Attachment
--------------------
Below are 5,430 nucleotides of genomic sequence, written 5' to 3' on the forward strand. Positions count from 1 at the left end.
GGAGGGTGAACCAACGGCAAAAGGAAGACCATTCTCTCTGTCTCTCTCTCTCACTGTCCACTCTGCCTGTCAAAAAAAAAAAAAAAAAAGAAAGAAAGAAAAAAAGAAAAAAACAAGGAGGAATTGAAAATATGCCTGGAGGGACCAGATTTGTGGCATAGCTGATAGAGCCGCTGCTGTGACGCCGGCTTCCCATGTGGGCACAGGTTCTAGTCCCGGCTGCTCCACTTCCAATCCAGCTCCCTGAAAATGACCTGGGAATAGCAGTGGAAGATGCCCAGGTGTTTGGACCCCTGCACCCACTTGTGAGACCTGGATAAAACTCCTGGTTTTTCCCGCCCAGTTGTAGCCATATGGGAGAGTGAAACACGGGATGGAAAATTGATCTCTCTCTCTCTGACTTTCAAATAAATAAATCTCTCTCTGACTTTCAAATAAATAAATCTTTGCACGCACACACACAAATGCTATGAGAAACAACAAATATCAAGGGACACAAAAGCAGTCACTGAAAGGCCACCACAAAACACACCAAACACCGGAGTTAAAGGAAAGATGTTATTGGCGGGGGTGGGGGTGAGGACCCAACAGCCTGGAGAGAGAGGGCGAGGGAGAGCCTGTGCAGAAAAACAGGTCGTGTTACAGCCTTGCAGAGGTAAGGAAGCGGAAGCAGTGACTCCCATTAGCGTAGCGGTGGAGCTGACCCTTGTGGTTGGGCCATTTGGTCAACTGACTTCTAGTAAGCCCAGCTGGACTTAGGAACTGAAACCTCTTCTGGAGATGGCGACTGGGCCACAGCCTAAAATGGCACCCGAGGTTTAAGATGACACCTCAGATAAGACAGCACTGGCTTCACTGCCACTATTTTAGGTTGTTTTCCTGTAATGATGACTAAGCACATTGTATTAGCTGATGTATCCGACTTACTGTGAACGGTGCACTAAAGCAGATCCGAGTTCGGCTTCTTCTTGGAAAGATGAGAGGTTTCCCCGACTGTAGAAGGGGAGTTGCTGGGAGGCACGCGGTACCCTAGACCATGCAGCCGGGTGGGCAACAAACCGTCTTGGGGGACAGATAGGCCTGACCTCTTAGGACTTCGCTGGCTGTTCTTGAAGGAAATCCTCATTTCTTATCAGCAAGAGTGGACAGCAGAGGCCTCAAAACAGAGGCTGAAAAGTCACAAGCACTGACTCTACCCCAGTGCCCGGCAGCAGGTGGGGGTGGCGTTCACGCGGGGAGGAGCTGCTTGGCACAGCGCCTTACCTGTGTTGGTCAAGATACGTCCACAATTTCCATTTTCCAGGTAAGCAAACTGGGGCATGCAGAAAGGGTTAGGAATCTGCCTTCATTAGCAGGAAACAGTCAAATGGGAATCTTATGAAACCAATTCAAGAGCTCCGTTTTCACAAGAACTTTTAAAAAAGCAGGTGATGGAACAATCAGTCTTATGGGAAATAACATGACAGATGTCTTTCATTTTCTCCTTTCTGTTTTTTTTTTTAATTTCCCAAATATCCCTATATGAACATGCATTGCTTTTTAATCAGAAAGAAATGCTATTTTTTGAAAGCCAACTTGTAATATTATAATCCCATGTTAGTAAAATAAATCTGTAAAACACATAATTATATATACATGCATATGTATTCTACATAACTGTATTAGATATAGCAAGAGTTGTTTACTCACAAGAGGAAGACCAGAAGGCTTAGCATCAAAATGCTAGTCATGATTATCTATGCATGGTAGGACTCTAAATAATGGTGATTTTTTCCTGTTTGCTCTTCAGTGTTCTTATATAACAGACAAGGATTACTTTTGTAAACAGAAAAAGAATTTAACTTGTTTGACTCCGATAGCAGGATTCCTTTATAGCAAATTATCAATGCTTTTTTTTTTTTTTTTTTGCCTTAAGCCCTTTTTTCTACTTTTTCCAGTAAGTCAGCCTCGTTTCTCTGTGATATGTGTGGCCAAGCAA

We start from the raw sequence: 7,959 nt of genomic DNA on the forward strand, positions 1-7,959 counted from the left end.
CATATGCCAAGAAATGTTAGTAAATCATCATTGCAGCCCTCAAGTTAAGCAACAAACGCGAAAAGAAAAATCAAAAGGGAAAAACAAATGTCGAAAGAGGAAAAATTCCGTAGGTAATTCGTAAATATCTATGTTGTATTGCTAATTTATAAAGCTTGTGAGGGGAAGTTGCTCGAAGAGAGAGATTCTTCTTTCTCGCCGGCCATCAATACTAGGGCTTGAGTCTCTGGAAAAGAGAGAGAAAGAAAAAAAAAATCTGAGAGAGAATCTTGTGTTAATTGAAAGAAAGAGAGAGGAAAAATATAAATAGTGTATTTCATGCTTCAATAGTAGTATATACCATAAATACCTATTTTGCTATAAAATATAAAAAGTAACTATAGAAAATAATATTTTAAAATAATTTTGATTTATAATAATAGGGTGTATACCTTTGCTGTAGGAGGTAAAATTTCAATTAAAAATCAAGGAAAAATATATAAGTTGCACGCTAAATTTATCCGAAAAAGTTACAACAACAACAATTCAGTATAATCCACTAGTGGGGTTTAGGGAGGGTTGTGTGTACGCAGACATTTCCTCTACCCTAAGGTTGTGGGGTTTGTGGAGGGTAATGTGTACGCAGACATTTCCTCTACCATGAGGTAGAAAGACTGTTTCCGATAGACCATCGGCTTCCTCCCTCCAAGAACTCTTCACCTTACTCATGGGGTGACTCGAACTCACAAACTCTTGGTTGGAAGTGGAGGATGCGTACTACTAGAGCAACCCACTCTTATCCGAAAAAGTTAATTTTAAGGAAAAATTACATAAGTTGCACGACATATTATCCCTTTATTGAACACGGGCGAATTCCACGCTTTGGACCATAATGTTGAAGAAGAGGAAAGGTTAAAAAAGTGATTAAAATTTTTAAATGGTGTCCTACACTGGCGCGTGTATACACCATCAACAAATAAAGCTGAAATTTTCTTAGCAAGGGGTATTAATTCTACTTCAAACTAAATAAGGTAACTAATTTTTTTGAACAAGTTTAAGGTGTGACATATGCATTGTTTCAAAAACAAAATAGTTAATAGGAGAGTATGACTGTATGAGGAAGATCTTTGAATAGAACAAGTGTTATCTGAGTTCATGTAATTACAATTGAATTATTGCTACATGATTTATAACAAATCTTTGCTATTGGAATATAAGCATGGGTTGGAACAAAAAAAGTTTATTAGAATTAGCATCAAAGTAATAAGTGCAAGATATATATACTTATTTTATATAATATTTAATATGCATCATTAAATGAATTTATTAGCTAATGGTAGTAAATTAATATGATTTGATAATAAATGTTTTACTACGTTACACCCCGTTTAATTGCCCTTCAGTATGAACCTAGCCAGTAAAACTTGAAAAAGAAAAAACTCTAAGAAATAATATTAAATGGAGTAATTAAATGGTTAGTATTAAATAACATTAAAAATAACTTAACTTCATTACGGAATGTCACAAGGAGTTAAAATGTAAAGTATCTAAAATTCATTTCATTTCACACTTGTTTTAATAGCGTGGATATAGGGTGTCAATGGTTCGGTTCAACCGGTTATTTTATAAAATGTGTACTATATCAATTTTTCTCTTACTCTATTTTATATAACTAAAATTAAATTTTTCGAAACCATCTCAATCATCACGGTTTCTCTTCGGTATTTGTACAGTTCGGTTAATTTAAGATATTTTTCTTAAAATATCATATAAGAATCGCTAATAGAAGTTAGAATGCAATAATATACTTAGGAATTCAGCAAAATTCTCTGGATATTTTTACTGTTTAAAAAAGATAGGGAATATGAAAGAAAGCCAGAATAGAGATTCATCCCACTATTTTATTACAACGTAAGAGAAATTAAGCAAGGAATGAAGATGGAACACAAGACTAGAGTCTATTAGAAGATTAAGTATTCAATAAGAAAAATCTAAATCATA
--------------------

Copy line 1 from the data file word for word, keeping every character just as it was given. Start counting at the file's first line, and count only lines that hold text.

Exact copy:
Below are 5,430 nucleotides of genomic sequence, written 5' to 3' on the forward strand. Positions count from 1 at the left end.